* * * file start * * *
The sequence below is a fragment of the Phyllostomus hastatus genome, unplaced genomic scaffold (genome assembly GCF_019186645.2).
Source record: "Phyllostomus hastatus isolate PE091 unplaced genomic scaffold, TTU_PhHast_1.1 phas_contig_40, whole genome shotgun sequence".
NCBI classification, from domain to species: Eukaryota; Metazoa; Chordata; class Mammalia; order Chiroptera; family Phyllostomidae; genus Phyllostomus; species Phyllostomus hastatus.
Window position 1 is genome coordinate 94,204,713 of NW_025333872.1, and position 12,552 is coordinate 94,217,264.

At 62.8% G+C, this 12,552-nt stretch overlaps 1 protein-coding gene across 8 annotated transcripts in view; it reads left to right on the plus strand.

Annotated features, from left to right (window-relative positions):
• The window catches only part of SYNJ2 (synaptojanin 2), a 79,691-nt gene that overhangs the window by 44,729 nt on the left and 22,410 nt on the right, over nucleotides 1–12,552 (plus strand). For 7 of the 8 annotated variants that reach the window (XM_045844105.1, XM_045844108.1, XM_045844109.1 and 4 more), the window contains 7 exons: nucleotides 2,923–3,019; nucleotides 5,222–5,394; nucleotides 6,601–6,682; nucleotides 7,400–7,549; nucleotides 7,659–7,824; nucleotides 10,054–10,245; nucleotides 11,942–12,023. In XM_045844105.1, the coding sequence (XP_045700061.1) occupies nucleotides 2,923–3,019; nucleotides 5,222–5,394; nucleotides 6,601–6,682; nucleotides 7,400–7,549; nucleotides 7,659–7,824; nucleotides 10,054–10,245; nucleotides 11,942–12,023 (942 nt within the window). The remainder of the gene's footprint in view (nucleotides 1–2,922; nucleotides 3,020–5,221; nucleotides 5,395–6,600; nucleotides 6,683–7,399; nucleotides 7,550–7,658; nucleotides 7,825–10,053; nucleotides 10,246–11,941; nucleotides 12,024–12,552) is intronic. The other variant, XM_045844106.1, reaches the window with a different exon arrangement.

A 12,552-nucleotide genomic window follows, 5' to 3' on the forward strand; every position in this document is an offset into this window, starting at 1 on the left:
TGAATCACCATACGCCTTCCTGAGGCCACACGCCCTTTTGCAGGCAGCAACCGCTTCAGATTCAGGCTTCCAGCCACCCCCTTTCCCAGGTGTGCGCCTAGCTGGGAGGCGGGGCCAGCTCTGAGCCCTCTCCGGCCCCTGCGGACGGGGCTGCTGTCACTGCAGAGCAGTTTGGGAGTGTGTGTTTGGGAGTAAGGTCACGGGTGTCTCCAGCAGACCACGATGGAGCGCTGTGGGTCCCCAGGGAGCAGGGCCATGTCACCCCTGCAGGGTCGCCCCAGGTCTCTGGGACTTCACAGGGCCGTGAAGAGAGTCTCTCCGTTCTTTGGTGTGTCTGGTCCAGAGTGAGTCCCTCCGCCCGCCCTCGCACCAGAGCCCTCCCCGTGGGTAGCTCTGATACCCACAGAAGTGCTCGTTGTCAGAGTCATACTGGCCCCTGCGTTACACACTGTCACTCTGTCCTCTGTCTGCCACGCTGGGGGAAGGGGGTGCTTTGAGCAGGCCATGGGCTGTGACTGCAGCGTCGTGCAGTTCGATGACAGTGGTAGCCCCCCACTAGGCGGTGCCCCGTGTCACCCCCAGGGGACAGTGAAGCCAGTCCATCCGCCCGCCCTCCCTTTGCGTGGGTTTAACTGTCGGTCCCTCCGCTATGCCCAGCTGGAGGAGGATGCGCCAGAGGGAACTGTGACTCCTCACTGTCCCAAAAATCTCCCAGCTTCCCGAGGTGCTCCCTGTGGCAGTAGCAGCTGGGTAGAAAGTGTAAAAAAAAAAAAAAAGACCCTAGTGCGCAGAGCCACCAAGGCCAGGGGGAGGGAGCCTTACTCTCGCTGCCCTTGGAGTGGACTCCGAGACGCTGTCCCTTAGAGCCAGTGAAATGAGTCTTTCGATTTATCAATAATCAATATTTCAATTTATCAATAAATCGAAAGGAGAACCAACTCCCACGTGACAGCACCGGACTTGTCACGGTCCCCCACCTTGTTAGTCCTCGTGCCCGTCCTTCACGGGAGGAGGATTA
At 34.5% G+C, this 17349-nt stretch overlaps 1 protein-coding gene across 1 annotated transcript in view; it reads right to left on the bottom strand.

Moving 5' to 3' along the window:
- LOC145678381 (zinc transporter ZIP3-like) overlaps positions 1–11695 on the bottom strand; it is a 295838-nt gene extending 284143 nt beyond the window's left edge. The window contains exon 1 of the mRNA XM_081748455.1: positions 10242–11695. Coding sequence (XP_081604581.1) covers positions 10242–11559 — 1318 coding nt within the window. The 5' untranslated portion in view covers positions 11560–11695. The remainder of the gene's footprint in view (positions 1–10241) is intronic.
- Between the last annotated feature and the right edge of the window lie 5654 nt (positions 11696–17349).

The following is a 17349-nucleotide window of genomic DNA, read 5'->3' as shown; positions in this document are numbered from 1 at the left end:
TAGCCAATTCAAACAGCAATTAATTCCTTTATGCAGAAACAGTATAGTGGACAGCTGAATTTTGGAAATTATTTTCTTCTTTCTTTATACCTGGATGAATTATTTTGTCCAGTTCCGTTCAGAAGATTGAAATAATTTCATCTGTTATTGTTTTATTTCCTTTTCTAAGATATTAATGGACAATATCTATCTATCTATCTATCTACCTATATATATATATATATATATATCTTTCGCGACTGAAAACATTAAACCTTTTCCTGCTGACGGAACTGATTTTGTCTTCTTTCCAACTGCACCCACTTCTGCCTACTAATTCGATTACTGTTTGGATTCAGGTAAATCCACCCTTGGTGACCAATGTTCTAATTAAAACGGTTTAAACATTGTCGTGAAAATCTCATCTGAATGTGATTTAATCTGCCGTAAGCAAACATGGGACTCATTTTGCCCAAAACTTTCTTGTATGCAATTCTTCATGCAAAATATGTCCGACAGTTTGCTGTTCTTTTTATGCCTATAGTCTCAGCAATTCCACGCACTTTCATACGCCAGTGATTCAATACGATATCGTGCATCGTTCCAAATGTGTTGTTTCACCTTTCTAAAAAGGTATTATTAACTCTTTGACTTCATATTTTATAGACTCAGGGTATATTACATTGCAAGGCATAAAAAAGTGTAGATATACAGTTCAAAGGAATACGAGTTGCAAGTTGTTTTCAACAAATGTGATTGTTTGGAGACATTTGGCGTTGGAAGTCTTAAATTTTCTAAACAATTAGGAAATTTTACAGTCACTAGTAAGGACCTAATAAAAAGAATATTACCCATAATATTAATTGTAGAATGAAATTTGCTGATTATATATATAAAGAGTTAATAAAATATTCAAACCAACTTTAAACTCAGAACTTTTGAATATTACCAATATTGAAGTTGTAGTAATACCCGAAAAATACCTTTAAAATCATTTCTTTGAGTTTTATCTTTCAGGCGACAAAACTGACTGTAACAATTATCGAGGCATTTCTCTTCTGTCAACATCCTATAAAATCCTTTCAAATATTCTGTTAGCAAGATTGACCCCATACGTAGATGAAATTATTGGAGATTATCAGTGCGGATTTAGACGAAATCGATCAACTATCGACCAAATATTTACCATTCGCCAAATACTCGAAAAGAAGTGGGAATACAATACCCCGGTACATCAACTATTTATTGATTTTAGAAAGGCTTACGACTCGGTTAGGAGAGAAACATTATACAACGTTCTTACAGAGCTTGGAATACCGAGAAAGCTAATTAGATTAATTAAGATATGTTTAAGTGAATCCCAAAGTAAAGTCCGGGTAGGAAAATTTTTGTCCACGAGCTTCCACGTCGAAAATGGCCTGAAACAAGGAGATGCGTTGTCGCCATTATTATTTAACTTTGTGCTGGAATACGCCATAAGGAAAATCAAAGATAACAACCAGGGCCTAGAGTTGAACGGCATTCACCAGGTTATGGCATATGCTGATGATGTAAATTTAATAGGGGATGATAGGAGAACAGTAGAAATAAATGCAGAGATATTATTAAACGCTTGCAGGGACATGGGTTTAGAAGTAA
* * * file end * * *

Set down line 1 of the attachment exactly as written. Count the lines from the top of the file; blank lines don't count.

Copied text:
The sequence below is a fragment of the Phyllostomus hastatus genome, unplaced genomic scaffold (genome assembly GCF_019186645.2).